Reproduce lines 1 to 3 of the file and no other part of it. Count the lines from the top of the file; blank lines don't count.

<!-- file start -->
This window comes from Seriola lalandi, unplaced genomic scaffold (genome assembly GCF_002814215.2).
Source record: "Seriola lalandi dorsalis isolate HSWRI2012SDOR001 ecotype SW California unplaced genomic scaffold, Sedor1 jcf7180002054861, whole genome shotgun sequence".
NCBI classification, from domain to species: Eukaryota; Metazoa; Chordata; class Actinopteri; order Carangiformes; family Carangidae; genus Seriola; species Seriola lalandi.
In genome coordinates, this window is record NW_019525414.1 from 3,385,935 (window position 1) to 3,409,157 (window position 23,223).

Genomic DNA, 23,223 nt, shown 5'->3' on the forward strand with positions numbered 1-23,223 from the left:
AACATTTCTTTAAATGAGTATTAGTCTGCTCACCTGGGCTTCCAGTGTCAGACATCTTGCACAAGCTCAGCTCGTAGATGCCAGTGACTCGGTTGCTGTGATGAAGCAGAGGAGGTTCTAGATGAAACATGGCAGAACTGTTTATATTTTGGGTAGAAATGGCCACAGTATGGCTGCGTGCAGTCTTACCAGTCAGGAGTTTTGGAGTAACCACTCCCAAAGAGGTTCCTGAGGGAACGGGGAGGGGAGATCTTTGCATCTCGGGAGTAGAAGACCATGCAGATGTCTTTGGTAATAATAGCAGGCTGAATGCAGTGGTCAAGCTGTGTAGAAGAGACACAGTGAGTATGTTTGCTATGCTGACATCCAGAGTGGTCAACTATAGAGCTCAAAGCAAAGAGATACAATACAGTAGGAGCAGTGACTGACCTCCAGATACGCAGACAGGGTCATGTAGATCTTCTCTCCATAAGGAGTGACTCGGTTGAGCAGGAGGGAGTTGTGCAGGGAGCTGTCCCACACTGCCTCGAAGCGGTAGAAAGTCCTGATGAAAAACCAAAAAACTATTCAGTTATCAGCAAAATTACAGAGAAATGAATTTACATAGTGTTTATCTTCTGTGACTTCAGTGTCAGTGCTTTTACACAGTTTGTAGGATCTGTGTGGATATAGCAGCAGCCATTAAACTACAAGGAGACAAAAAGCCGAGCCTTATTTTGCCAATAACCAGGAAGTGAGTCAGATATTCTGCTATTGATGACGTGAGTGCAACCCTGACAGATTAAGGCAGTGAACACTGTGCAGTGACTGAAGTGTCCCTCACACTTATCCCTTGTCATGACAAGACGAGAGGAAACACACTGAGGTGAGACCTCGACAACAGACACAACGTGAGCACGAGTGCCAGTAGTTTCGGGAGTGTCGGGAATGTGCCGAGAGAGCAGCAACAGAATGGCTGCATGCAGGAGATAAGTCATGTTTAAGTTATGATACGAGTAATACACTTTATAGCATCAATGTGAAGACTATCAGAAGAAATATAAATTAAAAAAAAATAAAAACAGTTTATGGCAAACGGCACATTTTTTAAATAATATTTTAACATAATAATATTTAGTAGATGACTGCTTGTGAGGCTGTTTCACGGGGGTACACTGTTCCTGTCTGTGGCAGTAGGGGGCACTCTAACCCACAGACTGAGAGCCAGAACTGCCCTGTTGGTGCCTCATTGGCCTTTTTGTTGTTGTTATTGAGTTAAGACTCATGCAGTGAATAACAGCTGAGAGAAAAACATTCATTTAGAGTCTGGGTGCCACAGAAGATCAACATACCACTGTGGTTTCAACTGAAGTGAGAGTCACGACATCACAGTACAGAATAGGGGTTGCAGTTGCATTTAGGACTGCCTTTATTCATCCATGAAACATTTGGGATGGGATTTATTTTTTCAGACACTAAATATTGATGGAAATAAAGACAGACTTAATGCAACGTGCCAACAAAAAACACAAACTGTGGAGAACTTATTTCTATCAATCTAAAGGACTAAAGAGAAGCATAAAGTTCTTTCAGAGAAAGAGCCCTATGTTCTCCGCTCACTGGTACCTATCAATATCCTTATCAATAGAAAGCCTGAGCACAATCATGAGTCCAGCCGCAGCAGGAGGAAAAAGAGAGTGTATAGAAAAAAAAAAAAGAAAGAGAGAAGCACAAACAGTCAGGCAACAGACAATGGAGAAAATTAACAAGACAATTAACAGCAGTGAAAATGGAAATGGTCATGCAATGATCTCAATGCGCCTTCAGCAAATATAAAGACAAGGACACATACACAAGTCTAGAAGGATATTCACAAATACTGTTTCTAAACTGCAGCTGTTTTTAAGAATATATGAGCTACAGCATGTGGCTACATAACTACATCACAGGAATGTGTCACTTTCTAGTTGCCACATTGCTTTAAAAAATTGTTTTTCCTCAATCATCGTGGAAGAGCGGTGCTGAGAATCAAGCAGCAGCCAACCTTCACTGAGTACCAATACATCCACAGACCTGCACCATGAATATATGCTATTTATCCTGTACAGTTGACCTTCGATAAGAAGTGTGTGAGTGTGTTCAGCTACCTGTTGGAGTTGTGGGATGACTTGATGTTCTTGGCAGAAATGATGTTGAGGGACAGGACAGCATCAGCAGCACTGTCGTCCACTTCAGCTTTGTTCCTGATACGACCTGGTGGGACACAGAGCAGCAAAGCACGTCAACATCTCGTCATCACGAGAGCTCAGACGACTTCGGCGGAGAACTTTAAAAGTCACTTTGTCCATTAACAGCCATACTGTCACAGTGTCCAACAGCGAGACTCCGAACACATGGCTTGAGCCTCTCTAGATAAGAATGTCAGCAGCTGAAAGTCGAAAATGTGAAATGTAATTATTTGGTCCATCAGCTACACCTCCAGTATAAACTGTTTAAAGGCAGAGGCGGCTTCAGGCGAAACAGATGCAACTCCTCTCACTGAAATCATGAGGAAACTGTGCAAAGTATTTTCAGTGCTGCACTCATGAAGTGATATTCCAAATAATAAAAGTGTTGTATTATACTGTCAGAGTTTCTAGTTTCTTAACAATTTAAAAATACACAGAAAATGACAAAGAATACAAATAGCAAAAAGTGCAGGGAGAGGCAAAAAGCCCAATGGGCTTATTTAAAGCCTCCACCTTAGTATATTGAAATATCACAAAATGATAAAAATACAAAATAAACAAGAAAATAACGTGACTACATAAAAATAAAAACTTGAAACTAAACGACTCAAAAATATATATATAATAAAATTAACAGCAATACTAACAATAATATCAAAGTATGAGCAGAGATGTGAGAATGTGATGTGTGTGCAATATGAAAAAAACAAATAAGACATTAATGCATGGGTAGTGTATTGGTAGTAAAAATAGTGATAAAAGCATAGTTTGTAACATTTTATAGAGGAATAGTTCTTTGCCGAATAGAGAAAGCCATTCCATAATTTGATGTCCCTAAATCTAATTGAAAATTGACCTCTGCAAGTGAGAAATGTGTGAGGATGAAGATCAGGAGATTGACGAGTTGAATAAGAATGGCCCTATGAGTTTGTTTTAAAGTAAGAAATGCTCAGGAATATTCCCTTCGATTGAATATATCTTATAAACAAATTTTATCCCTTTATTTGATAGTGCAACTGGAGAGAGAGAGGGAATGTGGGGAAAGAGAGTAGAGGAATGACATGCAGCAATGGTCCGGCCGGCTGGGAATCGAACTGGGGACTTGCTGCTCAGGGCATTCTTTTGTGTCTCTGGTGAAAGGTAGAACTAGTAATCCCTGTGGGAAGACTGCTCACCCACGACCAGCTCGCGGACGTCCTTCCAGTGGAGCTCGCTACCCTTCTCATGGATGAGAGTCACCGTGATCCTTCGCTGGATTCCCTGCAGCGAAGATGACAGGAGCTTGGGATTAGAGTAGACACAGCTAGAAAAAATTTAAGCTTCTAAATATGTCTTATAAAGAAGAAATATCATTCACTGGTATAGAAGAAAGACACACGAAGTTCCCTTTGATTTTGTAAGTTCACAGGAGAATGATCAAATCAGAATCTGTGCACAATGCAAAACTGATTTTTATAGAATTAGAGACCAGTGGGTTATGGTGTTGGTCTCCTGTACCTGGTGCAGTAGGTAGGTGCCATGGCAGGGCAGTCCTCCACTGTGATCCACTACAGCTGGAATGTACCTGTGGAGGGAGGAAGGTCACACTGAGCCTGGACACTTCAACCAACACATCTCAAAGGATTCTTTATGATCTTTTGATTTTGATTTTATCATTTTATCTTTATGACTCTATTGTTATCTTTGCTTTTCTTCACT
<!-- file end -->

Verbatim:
This window comes from Seriola lalandi, unplaced genomic scaffold (genome assembly GCF_002814215.2).
Source record: "Seriola lalandi dorsalis isolate HSWRI2012SDOR001 ecotype SW California unplaced genomic scaffold, Sedor1 jcf7180002054861, whole genome shotgun sequence".
NCBI classification, from domain to species: Eukaryota; Metazoa; Chordata; class Actinopteri; order Carangiformes; family Carangidae; genus Seriola; species Seriola lalandi.